Dog to be destroyed after killing spree at Dunedin lifestyle block

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It was the ninth time dog control had contacted the owner after the staffordshire bull-mastiff escaped. (file photo)

NICOLE JOHNSTONE/STUFF

It was the ninth time dog control had contacted the owner after the staffordshire bull-mastiff escaped. (file photo)

A dog in Dunedin will be put down after it killed nine chickens, two Flemish giant rabbits and two lambs in a frenzied attack. 

The dog’s owner, Robert Taare, was charged with failing to confine his dog and attacking stock. He did not appear for sentencing at the Dunedin District Court on Tuesday.

The staffordshire bull-mastiff, named ‘Sarge’, attacked the stock at a lifestyle property on January 5. 

The dog killed two Flemish giant rabbits, nine chickens and two lambs during the attack. (file photo)

STUFF

The dog killed two Flemish giant rabbits, nine chickens and two lambs during the attack. (file photo)

On that day, Taare had contacted the Dunedin City Council to report the registered dog missing from his property in the suburb of Kaikorai.

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Dogs responsible for attack will be given lethal injections on Friday

Two hours after the call, the council’s animal control officer was called to a lifestyle property at nearby Helensburgh Rd, where the dog attacked the stock.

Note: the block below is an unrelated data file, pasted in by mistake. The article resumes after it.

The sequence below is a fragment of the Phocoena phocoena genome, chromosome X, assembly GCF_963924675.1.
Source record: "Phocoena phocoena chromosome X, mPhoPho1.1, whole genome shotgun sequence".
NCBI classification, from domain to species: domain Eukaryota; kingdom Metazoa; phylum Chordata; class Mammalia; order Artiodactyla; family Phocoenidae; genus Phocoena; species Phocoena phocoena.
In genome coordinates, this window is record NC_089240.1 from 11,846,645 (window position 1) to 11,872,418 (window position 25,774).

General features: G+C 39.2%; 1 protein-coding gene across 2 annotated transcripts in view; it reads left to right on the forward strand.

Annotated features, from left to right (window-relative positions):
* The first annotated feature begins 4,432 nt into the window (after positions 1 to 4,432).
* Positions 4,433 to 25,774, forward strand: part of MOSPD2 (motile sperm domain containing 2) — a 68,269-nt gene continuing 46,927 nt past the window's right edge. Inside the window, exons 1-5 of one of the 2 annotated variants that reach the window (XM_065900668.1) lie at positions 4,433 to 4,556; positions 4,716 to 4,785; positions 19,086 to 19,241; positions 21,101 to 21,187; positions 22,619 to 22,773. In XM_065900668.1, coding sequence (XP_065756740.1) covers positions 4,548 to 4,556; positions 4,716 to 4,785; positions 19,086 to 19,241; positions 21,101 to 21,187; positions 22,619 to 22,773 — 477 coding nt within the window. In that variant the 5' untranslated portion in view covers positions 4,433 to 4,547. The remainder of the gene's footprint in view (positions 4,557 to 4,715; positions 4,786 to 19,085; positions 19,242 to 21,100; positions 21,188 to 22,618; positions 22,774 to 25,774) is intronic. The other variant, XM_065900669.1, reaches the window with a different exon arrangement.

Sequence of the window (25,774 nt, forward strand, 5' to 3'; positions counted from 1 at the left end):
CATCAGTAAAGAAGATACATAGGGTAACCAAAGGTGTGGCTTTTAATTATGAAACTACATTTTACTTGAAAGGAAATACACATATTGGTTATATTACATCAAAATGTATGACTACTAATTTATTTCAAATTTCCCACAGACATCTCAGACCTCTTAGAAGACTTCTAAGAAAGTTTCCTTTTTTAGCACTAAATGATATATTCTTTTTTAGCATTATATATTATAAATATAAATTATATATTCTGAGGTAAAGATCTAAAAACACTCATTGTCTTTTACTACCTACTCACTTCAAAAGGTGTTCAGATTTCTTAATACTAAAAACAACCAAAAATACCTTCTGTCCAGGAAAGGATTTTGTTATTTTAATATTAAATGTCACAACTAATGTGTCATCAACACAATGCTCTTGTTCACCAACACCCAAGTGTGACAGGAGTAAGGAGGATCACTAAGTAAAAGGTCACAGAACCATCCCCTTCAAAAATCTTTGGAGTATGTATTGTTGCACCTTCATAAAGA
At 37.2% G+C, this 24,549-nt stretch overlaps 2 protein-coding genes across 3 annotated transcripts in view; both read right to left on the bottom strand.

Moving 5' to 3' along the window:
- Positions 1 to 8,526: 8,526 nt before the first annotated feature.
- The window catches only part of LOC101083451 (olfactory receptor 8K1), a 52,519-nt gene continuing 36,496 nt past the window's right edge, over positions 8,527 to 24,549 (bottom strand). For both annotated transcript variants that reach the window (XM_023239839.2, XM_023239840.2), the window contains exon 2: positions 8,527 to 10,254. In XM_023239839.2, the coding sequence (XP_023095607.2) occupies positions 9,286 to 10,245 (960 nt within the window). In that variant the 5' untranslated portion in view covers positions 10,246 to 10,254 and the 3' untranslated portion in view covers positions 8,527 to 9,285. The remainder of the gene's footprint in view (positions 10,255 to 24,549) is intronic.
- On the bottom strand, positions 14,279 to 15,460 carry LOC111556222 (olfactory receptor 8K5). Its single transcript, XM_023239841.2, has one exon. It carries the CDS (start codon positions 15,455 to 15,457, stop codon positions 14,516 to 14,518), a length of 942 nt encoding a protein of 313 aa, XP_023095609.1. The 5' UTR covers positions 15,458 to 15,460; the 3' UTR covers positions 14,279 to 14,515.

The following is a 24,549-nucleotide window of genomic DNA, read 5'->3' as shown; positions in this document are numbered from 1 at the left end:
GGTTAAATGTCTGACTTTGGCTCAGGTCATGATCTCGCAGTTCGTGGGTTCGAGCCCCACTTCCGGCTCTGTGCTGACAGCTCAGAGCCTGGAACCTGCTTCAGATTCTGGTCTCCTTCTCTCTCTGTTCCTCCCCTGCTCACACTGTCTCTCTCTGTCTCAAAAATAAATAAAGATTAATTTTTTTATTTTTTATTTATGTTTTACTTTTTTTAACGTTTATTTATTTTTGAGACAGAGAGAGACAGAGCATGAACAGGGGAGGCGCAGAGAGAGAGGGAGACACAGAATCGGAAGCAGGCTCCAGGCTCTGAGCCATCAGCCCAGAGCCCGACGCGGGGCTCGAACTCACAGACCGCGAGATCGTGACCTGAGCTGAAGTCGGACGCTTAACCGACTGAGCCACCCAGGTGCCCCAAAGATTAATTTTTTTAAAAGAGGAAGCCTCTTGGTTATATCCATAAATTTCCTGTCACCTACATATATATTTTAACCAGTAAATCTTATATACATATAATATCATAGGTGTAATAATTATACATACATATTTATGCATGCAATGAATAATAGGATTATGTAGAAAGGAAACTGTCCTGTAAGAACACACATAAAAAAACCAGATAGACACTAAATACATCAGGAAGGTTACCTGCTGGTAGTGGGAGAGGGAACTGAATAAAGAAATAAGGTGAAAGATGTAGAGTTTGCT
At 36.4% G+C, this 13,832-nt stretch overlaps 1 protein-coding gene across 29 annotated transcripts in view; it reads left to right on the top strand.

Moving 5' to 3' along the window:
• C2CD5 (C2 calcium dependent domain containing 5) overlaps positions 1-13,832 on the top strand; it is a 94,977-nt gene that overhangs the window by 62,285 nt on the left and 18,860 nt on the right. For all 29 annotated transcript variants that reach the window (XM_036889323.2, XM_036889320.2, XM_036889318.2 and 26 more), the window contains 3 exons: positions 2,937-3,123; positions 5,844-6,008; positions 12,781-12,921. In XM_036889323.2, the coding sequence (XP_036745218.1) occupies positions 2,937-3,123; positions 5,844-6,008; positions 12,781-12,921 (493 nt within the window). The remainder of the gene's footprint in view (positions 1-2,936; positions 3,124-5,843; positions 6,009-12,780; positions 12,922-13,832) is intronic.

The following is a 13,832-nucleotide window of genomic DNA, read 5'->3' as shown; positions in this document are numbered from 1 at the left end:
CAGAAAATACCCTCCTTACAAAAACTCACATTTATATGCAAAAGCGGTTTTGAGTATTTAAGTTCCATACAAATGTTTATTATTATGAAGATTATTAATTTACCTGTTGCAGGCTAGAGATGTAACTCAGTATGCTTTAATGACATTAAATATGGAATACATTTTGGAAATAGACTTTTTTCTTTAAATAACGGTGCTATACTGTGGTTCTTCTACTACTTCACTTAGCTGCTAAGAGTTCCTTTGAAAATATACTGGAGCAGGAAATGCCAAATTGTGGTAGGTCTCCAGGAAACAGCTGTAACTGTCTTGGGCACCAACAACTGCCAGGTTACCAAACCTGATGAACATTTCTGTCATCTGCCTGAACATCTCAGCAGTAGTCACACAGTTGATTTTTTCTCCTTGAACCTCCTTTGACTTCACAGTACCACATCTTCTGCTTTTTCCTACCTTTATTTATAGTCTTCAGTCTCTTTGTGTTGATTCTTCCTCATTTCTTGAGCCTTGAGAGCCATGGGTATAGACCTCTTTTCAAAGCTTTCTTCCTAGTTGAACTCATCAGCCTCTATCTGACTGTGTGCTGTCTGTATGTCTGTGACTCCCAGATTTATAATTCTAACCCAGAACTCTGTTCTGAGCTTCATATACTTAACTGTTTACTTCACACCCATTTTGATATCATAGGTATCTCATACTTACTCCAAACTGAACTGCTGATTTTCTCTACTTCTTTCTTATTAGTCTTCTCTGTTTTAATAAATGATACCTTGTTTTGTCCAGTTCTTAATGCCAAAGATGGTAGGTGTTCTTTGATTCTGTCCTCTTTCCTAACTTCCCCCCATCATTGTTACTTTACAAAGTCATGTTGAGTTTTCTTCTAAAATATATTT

The owner had secured the culprit, later identified as the missing dog. The officer concluded the dog was responsible for killing nine chickens, two Flemish rabbits and two of last year’s lambs.

The dog was seized and reclassified as ‘menancing’, then returned to Taare. 

​Taare offered to pay reparations. 

It was not the first time his dog had escaped – Taare had been spoken to on eight other occasions.

Dunedin City Council compliance, animal and parking services team leader Peter Hanlin told Stuff “We had committed to working with the owner to put measures in place to ensure the dog remained contained on its property”.

The council, represented in court by its counsel Eleanor Bunt, sought the destruction of the dog.

Judge John Macdonald noted the defendant had pleaded not guilty but had failed to appear for a case review.

He was unsure what Taare’s defence would be, given the evidence he had read.

Taare was convicted and ordered to pay court costs of $130, and reparation of $685

The destruction of the dog – via a lethal injection – was also ordered, with Taare not allowed to own another dog for five years.

 

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